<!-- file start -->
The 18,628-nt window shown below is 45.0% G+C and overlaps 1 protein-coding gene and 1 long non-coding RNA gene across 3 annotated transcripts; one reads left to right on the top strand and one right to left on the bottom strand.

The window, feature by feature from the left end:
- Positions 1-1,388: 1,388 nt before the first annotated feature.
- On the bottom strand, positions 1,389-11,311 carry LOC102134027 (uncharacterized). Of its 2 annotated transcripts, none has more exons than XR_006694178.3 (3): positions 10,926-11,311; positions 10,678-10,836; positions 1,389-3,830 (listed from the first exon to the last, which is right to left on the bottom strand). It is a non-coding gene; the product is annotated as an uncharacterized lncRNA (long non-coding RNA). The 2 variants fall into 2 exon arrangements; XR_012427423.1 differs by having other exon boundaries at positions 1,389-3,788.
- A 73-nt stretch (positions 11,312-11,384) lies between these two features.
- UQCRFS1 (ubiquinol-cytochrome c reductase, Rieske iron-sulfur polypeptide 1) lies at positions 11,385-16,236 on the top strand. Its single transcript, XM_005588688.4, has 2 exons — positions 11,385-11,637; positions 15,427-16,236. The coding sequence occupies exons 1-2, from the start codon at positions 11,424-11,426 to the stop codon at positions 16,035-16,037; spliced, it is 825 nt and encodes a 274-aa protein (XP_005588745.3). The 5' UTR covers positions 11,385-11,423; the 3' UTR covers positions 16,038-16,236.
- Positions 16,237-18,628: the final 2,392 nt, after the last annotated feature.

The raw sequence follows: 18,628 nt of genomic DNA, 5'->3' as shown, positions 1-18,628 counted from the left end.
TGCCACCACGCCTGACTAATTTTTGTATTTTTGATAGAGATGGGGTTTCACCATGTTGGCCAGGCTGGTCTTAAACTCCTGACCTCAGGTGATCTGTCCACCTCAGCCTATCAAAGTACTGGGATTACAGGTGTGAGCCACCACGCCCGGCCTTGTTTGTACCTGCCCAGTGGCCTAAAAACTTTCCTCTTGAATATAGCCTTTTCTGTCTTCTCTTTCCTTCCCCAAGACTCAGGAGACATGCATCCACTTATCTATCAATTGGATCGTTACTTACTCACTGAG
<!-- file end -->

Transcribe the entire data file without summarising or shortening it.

The 18,628-nt window shown below is 45.0% G+C and overlaps 1 protein-coding gene and 1 long non-coding RNA gene across 3 annotated transcripts; one reads left to right on the top strand and one right to left on the bottom strand.

The window, feature by feature from the left end:
- Positions 1-1,388: 1,388 nt before the first annotated feature.
- On the bottom strand, positions 1,389-11,311 carry LOC102134027 (uncharacterized). Of its 2 annotated transcripts, none has more exons than XR_006694178.3 (3): positions 10,926-11,311; positions 10,678-10,836; positions 1,389-3,830 (listed from the first exon to the last, which is right to left on the bottom strand). It is a non-coding gene; the product is annotated as an uncharacterized lncRNA (long non-coding RNA). The 2 variants fall into 2 exon arrangements; XR_012427423.1 differs by having other exon boundaries at positions 1,389-3,788.
- A 73-nt stretch (positions 11,312-11,384) lies between these two features.
- UQCRFS1 (ubiquinol-cytochrome c reductase, Rieske iron-sulfur polypeptide 1) lies at positions 11,385-16,236 on the top strand. Its single transcript, XM_005588688.4, has 2 exons — positions 11,385-11,637; positions 15,427-16,236. The coding sequence occupies exons 1-2, from the start codon at positions 11,424-11,426 to the stop codon at positions 16,035-16,037; spliced, it is 825 nt and encodes a 274-aa protein (XP_005588745.3). The 5' UTR covers positions 11,385-11,423; the 3' UTR covers positions 16,038-16,236.
- Positions 16,237-18,628: the final 2,392 nt, after the last annotated feature.

The raw sequence follows: 18,628 nt of genomic DNA, 5'->3' as shown, positions 1-18,628 counted from the left end.
TGCCACCACGCCTGACTAATTTTTGTATTTTTGATAGAGATGGGGTTTCACCATGTTGGCCAGGCTGGTCTTAAACTCCTGACCTCAGGTGATCTGTCCACCTCAGCCTATCAAAGTACTGGGATTACAGGTGTGAGCCACCACGCCCGGCCTTGTTTGTACCTGCCCAGTGGCCTAAAAACTTTCCTCTTGAATATAGCCTTTTCTGTCTTCTCTTTCCTTCCCCAAGACTCAGGAGACATGCATCCACTTATCTATCAATTGGATCGTTACTTACTCACTGAG